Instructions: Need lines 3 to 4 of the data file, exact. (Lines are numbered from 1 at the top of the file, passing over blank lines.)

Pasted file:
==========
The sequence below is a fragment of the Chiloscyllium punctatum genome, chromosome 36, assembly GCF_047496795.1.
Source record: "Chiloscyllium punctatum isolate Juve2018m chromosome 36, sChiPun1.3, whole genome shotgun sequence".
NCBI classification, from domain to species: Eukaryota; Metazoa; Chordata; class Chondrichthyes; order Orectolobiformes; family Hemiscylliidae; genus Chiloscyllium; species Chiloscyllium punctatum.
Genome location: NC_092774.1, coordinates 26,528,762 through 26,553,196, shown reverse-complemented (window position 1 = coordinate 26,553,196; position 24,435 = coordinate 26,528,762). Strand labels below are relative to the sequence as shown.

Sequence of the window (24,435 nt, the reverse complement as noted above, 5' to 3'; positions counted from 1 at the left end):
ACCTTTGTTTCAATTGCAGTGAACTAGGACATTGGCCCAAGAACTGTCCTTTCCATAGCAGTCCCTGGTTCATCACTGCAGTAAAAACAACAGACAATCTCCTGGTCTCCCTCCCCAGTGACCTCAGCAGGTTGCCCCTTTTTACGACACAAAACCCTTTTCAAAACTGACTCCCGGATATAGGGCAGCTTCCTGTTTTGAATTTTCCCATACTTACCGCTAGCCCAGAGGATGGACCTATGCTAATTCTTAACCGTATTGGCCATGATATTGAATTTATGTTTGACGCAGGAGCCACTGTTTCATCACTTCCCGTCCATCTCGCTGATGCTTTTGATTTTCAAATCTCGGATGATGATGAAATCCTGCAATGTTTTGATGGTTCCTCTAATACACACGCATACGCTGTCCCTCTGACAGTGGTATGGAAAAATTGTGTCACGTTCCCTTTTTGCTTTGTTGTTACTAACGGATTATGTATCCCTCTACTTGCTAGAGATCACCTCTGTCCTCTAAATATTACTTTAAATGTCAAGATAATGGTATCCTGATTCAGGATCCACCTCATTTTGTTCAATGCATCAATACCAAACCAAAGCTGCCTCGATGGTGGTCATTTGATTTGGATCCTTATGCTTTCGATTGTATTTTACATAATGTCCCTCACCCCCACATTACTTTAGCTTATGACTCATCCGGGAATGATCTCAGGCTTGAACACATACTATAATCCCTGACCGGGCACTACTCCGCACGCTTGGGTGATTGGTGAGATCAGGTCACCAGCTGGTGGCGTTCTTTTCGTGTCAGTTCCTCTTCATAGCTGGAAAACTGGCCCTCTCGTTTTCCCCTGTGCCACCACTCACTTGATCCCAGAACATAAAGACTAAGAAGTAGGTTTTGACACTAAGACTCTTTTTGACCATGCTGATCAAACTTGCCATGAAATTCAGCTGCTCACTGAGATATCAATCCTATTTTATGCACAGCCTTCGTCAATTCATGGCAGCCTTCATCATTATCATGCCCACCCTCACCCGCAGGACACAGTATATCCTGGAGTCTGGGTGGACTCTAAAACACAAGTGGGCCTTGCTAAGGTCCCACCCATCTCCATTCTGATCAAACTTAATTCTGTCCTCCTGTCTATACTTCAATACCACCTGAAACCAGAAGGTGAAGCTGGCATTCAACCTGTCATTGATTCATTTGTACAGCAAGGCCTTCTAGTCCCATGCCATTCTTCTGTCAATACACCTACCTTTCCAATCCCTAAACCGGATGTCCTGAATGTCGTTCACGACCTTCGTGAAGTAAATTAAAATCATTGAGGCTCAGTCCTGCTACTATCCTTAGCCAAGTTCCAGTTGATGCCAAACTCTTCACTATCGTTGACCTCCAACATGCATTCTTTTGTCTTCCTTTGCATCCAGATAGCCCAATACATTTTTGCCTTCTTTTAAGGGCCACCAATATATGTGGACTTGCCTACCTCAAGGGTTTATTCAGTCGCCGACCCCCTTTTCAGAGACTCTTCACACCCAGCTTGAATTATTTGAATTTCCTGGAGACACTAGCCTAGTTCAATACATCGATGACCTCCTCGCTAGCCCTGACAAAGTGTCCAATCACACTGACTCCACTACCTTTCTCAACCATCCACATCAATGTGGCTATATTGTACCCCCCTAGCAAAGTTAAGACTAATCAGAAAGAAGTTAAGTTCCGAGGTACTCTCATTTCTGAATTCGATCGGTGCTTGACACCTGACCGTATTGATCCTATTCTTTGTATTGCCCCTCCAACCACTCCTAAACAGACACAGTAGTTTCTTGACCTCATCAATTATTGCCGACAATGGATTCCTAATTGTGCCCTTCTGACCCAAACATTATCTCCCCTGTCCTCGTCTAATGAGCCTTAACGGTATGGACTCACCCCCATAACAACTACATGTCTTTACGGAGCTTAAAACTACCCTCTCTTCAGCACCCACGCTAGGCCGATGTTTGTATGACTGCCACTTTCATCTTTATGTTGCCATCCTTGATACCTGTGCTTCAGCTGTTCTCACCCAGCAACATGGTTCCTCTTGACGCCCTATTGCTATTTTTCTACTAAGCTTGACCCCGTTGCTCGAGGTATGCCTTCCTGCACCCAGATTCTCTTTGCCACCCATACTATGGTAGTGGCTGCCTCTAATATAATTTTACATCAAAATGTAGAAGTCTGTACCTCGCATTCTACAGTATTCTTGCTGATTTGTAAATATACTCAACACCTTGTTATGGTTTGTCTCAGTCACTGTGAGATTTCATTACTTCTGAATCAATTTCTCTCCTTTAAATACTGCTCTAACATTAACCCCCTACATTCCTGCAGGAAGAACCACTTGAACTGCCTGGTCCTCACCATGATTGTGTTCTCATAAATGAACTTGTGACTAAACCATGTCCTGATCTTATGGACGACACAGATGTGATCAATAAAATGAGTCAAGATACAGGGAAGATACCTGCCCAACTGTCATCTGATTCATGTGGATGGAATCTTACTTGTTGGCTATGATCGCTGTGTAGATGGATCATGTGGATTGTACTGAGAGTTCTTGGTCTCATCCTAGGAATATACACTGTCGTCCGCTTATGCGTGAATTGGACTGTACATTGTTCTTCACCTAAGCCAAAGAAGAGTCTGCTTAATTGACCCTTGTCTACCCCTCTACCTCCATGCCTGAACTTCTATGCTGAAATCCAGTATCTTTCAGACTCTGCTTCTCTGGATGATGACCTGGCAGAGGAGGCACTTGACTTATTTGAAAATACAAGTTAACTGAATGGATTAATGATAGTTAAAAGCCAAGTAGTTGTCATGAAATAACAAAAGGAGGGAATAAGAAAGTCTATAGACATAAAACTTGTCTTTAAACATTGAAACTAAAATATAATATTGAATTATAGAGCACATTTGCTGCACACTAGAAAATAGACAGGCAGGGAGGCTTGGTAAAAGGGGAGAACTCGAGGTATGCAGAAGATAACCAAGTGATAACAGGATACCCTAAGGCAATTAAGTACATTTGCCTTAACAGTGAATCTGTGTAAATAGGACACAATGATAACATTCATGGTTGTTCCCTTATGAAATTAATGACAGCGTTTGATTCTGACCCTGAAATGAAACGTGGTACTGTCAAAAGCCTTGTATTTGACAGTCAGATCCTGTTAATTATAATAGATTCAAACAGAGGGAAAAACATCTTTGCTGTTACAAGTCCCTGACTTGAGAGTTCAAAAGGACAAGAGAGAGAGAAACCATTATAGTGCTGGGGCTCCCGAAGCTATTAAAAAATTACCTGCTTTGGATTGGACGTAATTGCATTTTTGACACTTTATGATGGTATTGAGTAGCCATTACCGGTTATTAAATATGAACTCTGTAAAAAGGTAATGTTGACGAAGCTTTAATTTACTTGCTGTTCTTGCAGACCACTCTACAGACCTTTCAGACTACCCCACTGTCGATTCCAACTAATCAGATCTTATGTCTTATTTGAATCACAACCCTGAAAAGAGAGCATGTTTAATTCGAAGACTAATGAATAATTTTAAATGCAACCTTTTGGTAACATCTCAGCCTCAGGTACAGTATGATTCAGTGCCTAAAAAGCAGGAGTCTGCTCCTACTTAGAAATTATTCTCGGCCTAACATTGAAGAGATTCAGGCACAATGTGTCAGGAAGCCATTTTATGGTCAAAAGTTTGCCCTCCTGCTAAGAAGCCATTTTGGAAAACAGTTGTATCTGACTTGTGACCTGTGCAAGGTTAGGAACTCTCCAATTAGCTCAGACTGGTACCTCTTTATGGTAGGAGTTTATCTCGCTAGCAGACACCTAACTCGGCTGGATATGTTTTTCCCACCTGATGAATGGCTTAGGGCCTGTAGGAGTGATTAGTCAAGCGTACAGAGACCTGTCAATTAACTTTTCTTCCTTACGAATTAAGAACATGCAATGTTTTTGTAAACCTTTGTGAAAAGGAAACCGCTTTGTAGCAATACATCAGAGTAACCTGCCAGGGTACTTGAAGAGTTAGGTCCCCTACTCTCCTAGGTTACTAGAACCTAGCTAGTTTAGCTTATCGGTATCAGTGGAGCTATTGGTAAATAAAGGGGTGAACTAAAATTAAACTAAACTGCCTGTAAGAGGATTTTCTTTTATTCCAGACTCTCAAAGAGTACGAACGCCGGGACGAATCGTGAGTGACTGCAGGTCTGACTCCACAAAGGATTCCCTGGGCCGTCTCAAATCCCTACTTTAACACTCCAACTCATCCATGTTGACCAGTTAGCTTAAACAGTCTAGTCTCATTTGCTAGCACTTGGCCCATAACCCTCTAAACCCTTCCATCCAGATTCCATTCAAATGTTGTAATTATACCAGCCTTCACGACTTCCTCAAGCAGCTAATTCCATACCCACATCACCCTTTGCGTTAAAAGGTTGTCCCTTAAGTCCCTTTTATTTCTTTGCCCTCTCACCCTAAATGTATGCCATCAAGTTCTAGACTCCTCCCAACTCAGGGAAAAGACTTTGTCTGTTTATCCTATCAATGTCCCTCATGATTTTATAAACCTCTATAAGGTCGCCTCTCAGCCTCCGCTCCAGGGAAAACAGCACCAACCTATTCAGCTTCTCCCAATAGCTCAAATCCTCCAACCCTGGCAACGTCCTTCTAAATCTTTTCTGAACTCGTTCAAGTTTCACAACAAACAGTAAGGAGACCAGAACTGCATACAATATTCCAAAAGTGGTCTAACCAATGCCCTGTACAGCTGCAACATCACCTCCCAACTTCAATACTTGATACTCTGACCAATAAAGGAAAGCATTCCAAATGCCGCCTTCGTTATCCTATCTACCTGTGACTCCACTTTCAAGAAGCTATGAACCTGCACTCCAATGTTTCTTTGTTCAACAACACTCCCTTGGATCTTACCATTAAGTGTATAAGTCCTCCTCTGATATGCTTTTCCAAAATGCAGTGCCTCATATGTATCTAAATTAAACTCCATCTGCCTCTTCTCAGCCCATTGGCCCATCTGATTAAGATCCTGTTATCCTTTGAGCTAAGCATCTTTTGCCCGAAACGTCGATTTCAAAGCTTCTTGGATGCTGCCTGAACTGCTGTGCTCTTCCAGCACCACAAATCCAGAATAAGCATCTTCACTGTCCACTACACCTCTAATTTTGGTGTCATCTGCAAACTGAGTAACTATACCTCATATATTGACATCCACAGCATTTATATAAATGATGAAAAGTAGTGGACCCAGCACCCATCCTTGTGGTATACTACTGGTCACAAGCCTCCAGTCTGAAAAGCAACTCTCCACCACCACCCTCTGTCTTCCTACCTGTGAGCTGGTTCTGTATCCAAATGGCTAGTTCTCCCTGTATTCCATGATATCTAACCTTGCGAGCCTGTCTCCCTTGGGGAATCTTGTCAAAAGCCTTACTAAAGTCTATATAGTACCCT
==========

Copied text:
NCBI classification, from domain to species: Eukaryota; Metazoa; Chordata; class Chondrichthyes; order Orectolobiformes; family Hemiscylliidae; genus Chiloscyllium; species Chiloscyllium punctatum.
Genome location: NC_092774.1, coordinates 26,528,762 through 26,553,196, shown reverse-complemented (window position 1 = coordinate 26,553,196; position 24,435 = coordinate 26,528,762). Strand labels below are relative to the sequence as shown.